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Noticeable Fall Front Expected To Arrive In Florida Sunday

The coolest air yet of the young fall season is expected to arrive Sunday across the Sunshine State. Noticeably lower humidity values are expected as far south as Miami.

The ridge of high pressure that has been responsible for the recent stretch of above-normal warmth across the Southeast will be replaced by an approaching cold front Saturday night. Upper-level winds will steer the front deep into South Florida by late Sunday.

The cooler air will be first felt in the Florida Panhandle Saturday night, where overnight lows will dip into the 50s. The cooler air will then spread south and east into north-central Florida during the day Sunday, where high temperatures will struggle to hit 80º. This will be 10 to 12 degrees cooler than afternoon highs have been for these locations in recent days, and Sunday night low temperatures could dip into the 50s as far south as the I-4 corridor. Temperatures will only cool by a few degrees behind the front in South Florida Monday, but humidity levels will drop enough to make for more pleasant evenings and mornings.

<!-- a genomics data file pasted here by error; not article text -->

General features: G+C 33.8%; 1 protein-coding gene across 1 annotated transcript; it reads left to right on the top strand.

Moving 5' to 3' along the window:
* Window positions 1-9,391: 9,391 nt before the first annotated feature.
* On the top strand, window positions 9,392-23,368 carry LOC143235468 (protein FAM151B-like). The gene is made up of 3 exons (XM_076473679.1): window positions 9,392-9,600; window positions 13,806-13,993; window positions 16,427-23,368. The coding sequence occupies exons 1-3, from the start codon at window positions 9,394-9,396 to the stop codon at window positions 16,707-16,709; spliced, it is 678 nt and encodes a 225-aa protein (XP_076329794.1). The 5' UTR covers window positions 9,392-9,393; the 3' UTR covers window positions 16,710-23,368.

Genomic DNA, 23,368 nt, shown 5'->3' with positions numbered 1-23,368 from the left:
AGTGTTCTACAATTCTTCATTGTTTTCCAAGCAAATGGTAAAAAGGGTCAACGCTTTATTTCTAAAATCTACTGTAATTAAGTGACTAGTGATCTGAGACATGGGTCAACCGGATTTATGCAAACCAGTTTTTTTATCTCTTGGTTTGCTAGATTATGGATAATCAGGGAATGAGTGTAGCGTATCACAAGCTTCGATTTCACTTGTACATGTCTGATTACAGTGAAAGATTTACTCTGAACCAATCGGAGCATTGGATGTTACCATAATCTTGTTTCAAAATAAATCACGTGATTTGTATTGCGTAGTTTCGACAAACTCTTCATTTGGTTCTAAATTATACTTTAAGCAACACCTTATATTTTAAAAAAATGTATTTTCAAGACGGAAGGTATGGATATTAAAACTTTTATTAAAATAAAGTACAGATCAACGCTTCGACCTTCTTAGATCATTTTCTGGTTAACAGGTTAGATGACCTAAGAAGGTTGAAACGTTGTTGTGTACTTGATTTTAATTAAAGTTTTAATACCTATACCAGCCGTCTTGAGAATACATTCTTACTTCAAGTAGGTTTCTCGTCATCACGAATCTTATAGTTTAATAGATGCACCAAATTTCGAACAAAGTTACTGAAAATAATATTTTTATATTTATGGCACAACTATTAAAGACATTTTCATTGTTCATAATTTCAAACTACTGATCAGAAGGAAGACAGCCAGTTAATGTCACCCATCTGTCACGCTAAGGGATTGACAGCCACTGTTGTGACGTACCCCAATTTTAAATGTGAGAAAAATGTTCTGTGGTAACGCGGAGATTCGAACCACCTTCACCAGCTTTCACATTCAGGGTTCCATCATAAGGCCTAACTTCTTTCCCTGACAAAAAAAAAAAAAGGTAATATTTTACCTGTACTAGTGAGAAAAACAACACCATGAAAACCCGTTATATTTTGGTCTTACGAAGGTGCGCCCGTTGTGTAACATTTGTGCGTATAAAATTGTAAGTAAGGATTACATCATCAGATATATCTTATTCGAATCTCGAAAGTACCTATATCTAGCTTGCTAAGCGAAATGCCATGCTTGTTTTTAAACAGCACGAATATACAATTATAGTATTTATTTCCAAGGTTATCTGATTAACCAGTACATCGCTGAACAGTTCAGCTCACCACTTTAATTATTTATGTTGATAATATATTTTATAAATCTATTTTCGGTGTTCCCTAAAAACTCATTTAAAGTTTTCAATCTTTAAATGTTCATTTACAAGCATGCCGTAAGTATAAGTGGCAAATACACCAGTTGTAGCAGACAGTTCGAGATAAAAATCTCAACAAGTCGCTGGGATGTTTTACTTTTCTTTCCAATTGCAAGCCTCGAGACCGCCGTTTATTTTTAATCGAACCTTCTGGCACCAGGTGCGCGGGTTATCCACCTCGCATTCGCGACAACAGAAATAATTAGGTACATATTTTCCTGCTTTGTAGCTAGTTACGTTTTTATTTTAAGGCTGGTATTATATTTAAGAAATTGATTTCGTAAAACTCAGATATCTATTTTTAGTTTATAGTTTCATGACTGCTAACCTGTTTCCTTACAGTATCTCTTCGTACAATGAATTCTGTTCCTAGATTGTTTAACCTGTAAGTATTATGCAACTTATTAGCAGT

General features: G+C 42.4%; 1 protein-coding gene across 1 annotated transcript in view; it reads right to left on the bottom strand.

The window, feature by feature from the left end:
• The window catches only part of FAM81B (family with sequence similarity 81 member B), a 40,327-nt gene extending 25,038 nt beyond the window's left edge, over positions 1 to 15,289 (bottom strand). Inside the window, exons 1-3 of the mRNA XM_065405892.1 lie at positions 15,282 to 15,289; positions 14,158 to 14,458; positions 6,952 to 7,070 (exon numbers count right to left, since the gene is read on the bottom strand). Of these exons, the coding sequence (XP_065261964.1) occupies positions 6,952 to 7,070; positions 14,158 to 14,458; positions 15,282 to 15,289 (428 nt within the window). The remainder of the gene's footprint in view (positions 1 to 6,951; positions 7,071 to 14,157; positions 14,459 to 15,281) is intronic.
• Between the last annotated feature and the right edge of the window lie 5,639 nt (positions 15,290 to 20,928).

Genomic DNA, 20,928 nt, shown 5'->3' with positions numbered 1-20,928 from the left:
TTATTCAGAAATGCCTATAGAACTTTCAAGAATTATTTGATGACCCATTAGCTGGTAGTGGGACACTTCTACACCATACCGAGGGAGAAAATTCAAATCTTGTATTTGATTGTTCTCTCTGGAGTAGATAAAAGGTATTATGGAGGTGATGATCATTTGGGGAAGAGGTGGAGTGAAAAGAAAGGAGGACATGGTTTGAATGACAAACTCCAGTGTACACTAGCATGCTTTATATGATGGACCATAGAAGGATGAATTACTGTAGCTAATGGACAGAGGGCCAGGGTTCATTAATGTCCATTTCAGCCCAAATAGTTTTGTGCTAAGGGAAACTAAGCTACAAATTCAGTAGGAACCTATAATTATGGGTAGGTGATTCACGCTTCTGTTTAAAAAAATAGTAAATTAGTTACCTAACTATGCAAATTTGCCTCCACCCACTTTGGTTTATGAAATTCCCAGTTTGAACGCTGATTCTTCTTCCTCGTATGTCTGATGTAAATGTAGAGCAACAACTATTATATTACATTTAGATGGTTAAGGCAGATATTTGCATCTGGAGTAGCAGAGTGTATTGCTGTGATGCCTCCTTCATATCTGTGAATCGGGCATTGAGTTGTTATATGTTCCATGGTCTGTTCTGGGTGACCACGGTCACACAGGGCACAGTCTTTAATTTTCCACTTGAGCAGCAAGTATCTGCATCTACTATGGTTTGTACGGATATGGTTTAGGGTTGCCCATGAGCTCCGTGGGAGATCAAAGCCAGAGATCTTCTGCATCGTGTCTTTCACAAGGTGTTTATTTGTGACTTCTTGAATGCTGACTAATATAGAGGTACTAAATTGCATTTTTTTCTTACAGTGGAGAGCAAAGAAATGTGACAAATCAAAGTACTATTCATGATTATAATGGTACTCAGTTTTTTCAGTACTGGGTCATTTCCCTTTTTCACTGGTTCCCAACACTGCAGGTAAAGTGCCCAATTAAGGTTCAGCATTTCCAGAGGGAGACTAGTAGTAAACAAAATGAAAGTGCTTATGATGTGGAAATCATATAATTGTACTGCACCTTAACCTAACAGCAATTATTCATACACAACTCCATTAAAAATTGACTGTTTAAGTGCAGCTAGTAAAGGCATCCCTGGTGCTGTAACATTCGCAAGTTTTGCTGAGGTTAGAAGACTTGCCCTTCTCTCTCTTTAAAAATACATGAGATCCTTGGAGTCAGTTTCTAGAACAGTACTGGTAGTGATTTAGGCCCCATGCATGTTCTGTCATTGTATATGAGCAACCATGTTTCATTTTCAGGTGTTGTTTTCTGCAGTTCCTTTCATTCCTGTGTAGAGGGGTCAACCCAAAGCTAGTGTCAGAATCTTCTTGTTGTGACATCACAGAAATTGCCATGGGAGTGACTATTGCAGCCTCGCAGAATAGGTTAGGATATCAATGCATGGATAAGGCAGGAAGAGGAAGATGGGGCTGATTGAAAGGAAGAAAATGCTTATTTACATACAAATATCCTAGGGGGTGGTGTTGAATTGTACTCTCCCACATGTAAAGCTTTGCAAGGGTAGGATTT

Rainfall will be minimal along the front due to a lack of moisture and its fast forward motion. Nonetheless, scattered showers will mark its arrival across the Florida Panhandle Saturday afternoon, North Florida Saturday night, and during the early part of the day Sunday in central and south Florida.

In the tropics, the Atlantic basin has been relatively quiet and it will most likely stay that way for the next several days. There is an area of low pressure the National Hurricane Center is watching northeast of the Turks and Caicos Islands. However, it only has a ten percent chance of development and is moving farther away from the land to the east-northeast.

Meteorologist Vanessa Abuchaibe contributed to this story.

Sources include nearest National Weather Service office, National Hurricane Center, and the Florida Public Radio Emergency Network (@FloridaStorms).
Sources include nearby emergency management agencies, FEMA, and your local NPR affiliate. 
Sources include the Florida Department of Transportation, Florida Highway Patrol and other nearby traffic information.

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